I have a broad, inclusive view of food activism. In my definition, food activism is about making empowered choices around food, in the widest sense.
Food connects us to wellbeing on all levels: social, personal, physical, environmental, cultural, spiritual.
Empowered food choices can be fun, interesting, delicious and life-affirming.
Activism is about making a positive choice to act, with the intention of changing the status quo. By status quo I mean the current situation, at any or every level, from personal to local, to national to global food systems.
Food activism isn’t one single thing. It can be about joining groups, campaigning for animal welfare, or supporting businesses in the local food economy. And it can be about growing some of your own food.
Waikato food activists
Food activism in my local community includes community gardens, people teaching about traditional Maori crops, food rescue and redistribution, and much more. Find out about food activists in the Waikato here.
There’s also Community Fruit Hamilton, which organizes picking and redistribution of fruit tree surplus.
Food activism doesn’t have to be non-profit. Many (perhaps most) of the food producers at the local farmers’ markets could be called food activists. One example is Marea Smith from GoodBugs, who produces excellent traditionally fermented sauerkraut and other pickles, and also offers classes teaching people how to make live fermented food. Marea recently featured on a television documentary.
Soil researcher Jim O’Gorman of Kakanui (also known as the Dirt Doctor) is another food activist. His life’s work is about finding practical solutions to soil degradation, for healthy food production. And he grows and sells superb vegetables. Here’s more about Jim’s research.
OrganicNZ is both an organization and a national magazine celebrating food activism.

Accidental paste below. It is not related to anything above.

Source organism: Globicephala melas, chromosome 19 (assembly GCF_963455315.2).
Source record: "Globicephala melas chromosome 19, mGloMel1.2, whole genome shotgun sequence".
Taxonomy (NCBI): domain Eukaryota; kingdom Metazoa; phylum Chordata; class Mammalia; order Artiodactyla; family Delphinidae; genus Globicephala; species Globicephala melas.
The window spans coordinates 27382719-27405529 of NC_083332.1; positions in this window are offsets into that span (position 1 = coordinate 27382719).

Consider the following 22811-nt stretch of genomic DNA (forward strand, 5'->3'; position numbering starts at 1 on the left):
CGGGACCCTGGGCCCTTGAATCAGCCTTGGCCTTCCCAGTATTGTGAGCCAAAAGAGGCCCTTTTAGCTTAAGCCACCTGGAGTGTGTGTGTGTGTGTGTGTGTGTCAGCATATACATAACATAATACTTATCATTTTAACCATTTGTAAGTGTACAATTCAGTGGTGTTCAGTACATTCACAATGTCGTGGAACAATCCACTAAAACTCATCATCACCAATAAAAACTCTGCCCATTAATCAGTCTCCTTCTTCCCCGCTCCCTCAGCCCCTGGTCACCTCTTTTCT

An act of love
Food activism can also be as simple and personal as choosing not to consume refined sugar. Or drinking fairtrade coffee. Or choosing not to go on weight-loss diets. (NB these are examples. I am not telling you what to do.)
Almost any food decision that’s a positive choice counts as food activism.
For me, food activism is an act of love, to myself, to my body and to the world around me.
Why food activism?
The food system globally is unhealthy, unrewarding, exploitative of people and animals, addictive and very often environmentally unsustainable.
There are many chronic health problems related to food. And many people struggle with disordered eating patterns.
Many people (including those with plenty of money) are so busy and stressed that they don’t have time to think about food and make positive choices. Until something goes wrong.
Often we just go to one supermarket and buy all our food there. Because we don’t have another framework to make food decisions. Keep reading and you’ll find out about my current food choice system.
We also make food choices through family habit. We do what our parents taught us. Or we rebel and do the opposite. Neither of these positions is a positive, empowered choice.
In the status quo, we often make food choices based on advertising. We’re usually unconscious about this. E.g. the custom of drinking orange juice at breakfast dates back to marketing by mid-20th century US orange growers.
Addictions and cravings are another factor behind food choices. Sugar, refined carbohydrates, deep fried food, chocolate, caffeine and many sugar substitutes are addictive substances for many people.
Anyone who’s ever been on a low calorie diet will know about food cravings. I spent ten years of my young adult life on weight-loss diets, before I finally got free.